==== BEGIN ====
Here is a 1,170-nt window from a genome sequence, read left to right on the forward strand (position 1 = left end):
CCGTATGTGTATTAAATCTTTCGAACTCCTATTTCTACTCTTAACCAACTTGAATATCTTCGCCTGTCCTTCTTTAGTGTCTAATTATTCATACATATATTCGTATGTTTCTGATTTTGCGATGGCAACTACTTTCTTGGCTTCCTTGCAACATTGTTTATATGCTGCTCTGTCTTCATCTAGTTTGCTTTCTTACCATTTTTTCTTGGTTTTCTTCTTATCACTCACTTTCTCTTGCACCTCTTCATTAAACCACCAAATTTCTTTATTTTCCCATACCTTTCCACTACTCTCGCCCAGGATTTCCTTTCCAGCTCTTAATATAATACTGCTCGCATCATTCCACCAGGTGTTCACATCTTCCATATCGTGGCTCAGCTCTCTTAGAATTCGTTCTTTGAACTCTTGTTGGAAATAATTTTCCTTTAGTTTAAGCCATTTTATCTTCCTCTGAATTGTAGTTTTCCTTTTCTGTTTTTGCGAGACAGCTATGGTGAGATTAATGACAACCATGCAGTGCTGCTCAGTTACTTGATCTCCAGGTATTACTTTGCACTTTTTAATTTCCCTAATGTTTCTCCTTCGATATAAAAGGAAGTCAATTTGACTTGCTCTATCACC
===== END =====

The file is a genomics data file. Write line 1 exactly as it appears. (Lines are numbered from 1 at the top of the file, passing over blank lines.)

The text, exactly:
Here is a 1,170-nt window from a genome sequence, read left to right on the forward strand (position 1 = left end):